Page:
1. How to confront an employee
So many leaders have an aversion to conflict and, because of this, do not hold their staff accountable properly. This fear leads to siloing and team members creating their fiefdoms within the organization. Our fear of conflict is usually grounded in our upbringing, and a therapist can be helpful if you want to understand more about your fear of confronting.
Usually, something from the past has created assumptions about how it will go, and you back off.You can’t change what you refuse to confront. Suppose leaders spend time avoiding arguments or difficult conversations. In that case, they are surrounded by people with poor job performance, staff who do not work well with others, a toxic atmosphere in the office, and status quo results.
A mentor can do several things to help also. I usually start with assisting the leader in realizing the “cost” of not being direct and reminding them that it is part of their job. If we consider what might be gained by being direct, leaders often reconsider assumptions holding them back.
There are MANY mistakes we can make when confronting others, and a mentor can help. Two quick tips are:
1. Don’t wait and always speak about it in person.
2. Never use email or voicemail for this leadership function.
One book I recommend is Jill Scott’s “Radical Candor” where she describes how she had to learn to be more direct as a leader.
If we confront someone we should have one goal in mind: restoration, not embarrassment.
2. Making difficult decisions
Leaders who postpone making decisions frustrate their teams and lose the respect for their leadership. Over time if you keep deferring making a decision, you will lose your best employees who want more action, and you will encourage those who love the status quo. With similarities to leaders who have trouble confronting employees, leaders who fail to make decisions share fear as the core of the problem. Mentors can help you face your fears and gain confidence.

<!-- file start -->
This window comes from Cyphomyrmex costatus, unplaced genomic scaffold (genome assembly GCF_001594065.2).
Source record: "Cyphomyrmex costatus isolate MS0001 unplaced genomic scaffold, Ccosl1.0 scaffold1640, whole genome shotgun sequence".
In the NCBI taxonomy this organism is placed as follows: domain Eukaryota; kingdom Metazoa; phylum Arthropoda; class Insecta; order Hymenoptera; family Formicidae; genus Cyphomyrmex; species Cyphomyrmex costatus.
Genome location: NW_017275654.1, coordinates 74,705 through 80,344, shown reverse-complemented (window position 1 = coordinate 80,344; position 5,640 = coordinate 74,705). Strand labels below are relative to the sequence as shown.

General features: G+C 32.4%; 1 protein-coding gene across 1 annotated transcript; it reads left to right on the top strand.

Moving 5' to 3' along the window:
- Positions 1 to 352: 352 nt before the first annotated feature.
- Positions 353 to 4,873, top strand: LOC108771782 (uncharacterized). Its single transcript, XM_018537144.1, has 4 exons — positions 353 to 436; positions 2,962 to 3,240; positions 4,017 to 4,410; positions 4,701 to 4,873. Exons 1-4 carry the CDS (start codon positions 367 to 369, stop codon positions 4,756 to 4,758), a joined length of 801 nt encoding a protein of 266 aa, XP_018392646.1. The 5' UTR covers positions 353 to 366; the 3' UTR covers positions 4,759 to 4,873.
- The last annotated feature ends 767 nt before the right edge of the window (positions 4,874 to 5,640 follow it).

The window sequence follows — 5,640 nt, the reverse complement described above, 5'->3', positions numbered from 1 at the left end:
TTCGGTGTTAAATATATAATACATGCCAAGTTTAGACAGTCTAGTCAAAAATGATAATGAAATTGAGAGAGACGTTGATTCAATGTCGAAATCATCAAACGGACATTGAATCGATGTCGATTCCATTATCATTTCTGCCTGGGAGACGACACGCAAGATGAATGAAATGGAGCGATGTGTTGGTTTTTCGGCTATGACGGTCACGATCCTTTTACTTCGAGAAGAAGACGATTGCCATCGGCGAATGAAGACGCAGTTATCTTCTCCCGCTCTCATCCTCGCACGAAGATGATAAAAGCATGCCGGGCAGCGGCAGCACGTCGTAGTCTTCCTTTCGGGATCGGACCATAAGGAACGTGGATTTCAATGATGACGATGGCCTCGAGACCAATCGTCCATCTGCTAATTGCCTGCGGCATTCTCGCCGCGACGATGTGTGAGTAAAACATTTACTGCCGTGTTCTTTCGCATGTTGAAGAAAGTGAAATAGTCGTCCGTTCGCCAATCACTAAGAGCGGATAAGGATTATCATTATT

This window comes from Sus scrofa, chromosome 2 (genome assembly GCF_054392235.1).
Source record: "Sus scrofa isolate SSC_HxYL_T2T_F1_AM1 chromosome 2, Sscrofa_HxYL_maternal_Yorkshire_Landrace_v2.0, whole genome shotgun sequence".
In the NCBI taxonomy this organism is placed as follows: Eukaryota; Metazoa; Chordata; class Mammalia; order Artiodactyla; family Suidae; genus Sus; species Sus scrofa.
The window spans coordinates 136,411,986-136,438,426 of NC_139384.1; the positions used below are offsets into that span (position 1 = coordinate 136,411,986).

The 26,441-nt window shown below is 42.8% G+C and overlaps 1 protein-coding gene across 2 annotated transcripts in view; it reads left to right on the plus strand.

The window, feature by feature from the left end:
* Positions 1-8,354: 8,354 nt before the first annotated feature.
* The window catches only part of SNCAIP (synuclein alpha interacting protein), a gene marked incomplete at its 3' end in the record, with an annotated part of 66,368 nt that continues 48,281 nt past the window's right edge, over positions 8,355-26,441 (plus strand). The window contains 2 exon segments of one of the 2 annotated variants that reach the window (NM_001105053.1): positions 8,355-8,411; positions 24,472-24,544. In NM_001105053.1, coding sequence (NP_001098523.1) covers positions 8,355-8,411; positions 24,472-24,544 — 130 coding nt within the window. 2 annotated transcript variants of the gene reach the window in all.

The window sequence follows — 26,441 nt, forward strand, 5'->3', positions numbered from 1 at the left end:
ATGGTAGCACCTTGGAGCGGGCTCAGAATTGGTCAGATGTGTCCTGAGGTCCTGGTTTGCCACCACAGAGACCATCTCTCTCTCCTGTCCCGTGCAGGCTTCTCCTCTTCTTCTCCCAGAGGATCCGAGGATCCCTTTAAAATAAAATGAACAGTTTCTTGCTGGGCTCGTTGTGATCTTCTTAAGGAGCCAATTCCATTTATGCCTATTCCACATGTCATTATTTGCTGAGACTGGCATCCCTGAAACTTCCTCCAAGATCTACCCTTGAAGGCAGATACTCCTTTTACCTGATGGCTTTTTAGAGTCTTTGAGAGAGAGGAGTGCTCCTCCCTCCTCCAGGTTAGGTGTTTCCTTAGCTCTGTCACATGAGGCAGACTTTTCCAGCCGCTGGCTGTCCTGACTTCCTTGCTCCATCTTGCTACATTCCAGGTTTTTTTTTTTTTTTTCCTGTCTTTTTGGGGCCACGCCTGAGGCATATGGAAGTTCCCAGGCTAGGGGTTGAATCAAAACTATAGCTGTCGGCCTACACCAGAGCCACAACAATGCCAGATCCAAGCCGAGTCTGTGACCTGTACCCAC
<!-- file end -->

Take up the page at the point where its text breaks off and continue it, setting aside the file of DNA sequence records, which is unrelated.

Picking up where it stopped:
Overthinking and perfectionism are common culprits with those who delay making decisions. Leaders in the relentless pursuit of perfection are afraid of deciding because they fear making the wrong decision. Only God knows the future, and therefore any decision we make is subject to variables that might happen in the future.
I make a decision. Then, if things don’t turn out like I thought, I make another decision.
A mentor can help you develop the skill of making decisions and can also help you to evaluate your choices after implementation. You can grow in this area by experience, but experience comes at a cost – you are going to make some mistakes.
3. Identifying and solving problems.
A mentor can serve as a safe sounding board for a senior leader to think aloud about identifying a problem. It is essential to discover what the real problem is.
A friend in Houston who was a bonafide card carrying rocket scientist with NASA told me, “The problem is NEVER the problem.”
There is a lot of truth in that nugget. How many of us have solved a problem only to find that it created several new problems. Finding solutions to complex situations requires help. I am always impressed with a leader who knows they would benefit from some mentoring when solving the root cause of some leadership issue. Often fresh eyes, like a mentor provides, can point out the obvious and save a great deal of time and potential loss.
If I had an hour to solve a problem I’d spend 55 minutes thinking about the problem and 5 minutes thinking about solutions
One leadership tip: Don’t let yourself get enamoured with large amounts of data. It is only helpful if you can make sense of it.
4. Handling transition and change.
The global pandemic of COVID, created change for leaders. I think of change as the shift of an external situation. As we have seen, it can happen fast and cause global upheaval. Transition is the reorientation people need to make in response to change, and that takes time.
Sometimes mentors can help leaders, or their teams, accept the need for change. It is easy to believe what they’ve been doing, and how they’ve been doing it, is the best possible way to do it. To be successful in both implementation, and helping people we need to manage both the change and the transition.